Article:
Thus, if Turtle can steal only kinetic energy, the asphalt truck should resume falling after he does his thing. It'll just behave as if it had started falling at that height. But it won't freeze in the air.

One possible end-run around this is to say that the Turtle didn't merely steal kinetic energy at one point, but is actually doing it continuously. In a way, it suits the "black hole" comment. That way, every fraction of a second that that truck starts to fall, he steals its motion again. And again. And again. The truck is actually falling, just imperceptably slowly.

This would also explain why people are frozen in place. Steal a person's kinetic energy, and that would only stop him for a moment. To stop everything indefinitely, the Turtle must be sucking kinetic energy constantly. And the fact that he can do this without killing everyone he freezes (as would be expected if you stopped a person's breathing or their blood from flowing), suggests that he has an incredible level of control over his powers. Gives you a new respect for the Turtle, doesn't it? (That is, if he weren't a child-molesting pervert. That's just creepy.)

Friday, June 10, 2005

All Your Base Are Belong to Us

Here's an open question that I don't have the answer to. Perusing the list of upcoming Marvel trades, I noticed the title of one digest in particular:


"Hey," I thought, "base two!" (I'll admit it; I'm a math geek.) I grabbed a pen and paper and found that, in base ten, this translated to: "History 41."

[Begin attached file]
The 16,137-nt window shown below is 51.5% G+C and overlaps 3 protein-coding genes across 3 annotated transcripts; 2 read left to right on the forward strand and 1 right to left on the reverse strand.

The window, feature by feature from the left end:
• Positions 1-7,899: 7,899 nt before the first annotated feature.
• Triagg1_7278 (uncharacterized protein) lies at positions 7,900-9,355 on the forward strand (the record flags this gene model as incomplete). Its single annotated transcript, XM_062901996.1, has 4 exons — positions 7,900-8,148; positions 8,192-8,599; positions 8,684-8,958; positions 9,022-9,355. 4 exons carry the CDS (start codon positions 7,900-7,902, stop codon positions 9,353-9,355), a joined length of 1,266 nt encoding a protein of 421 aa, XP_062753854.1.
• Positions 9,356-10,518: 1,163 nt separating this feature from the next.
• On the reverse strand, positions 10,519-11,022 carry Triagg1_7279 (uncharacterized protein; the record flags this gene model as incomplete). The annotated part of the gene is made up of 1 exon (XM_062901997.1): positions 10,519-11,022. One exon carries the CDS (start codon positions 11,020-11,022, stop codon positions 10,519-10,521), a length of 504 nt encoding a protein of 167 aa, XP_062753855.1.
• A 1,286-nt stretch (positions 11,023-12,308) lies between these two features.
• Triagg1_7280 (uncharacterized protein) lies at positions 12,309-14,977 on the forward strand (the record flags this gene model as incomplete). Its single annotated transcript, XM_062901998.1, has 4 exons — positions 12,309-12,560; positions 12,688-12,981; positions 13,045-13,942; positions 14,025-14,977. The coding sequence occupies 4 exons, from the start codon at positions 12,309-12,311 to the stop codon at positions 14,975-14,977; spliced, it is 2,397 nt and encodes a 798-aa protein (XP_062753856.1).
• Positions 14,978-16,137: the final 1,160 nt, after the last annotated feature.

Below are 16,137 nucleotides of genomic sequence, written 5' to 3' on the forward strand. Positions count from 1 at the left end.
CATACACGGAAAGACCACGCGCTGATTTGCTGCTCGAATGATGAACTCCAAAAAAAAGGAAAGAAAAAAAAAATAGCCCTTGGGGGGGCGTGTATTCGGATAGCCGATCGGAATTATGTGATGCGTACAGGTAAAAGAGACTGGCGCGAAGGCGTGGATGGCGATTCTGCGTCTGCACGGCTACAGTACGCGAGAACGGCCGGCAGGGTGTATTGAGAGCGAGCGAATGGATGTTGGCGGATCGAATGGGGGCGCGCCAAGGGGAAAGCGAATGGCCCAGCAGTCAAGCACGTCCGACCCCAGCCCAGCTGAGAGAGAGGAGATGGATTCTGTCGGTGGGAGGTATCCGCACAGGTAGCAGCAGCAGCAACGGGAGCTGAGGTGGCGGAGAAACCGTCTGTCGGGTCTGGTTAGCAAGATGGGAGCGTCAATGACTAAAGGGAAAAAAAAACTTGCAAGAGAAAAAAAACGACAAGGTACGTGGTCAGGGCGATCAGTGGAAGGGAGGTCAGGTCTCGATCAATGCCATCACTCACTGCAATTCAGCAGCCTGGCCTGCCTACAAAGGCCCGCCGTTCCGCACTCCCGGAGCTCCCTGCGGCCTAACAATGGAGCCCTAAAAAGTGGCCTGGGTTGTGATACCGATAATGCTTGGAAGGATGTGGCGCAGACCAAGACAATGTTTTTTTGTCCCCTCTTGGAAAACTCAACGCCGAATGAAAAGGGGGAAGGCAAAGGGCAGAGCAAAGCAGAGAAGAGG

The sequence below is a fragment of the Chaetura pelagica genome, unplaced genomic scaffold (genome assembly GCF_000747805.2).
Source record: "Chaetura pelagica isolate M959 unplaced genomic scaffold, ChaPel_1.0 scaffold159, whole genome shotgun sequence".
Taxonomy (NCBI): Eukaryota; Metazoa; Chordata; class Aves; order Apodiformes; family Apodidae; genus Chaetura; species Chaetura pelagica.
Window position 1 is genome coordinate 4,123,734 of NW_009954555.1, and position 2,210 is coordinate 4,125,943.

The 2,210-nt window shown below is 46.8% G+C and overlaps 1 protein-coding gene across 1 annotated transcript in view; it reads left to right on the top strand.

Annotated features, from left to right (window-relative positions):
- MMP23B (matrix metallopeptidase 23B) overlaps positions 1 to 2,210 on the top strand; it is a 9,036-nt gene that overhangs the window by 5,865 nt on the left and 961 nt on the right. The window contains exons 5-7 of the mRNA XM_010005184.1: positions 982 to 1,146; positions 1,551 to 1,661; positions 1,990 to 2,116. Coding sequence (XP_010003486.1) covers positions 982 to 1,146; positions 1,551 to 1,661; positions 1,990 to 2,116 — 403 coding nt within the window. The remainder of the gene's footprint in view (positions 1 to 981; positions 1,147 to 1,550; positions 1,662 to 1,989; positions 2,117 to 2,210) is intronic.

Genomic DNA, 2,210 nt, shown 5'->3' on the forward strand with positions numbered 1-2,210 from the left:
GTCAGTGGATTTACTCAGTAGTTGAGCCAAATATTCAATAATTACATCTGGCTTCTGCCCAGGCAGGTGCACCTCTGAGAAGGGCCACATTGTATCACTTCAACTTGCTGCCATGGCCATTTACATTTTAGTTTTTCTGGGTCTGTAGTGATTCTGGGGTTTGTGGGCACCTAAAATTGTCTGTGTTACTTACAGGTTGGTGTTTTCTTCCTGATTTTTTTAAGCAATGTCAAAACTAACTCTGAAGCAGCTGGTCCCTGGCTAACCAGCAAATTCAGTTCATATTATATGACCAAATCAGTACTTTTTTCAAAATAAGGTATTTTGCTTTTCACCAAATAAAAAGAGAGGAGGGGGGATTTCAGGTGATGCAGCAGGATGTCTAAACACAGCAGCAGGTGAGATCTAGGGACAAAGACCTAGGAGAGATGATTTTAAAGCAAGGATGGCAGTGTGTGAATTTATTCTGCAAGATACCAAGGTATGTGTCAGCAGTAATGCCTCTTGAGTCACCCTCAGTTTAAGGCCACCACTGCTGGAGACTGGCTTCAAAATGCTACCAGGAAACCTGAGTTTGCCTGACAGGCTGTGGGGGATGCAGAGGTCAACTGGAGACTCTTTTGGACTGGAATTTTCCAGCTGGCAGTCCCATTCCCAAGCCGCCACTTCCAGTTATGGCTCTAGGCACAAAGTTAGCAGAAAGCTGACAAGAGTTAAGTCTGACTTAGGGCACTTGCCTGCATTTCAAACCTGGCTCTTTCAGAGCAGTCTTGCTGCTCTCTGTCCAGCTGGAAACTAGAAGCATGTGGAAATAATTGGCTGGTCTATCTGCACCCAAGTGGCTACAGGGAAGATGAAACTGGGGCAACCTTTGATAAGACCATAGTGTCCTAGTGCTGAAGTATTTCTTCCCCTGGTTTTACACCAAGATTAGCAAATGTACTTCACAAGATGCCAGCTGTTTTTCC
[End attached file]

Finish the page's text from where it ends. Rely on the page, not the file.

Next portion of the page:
41? At least to someone who hasn't been reading the series, that seems unusually random. "History 101" would seem to make more sense. In base two, that would translate to "History 1100101," only one digit longer.

Is 41 a number of significance in this series? Do those six digits mean anything particular in programming, perhaps? In either case, what does it have to do with 'History'? Or did someone at Marvel just slap some random ones and zeroes at the end of 'History 101' for the title?

Thursday, June 09, 2005

Stars & Stripes Forever

I had planned to share a panel from The Truth today, but my scanner is on the fritz. So instead, here is part of page 23 of February's Black Panther #1 (illustrated by John Romita Jr.):

Can you spot what's wrong with this picture?

Wednesday, June 08, 2005

"The Truth" About Sedition

Yesterday, I picked up a handful of copies of Marvel's mini-series The Truth, about the black soldiers who were part of the early Super-Soldier experiments. I recall there being some level of controversy over the realism of the men's treatment, but when reading #1, it was the second-to-last page that caught my eye.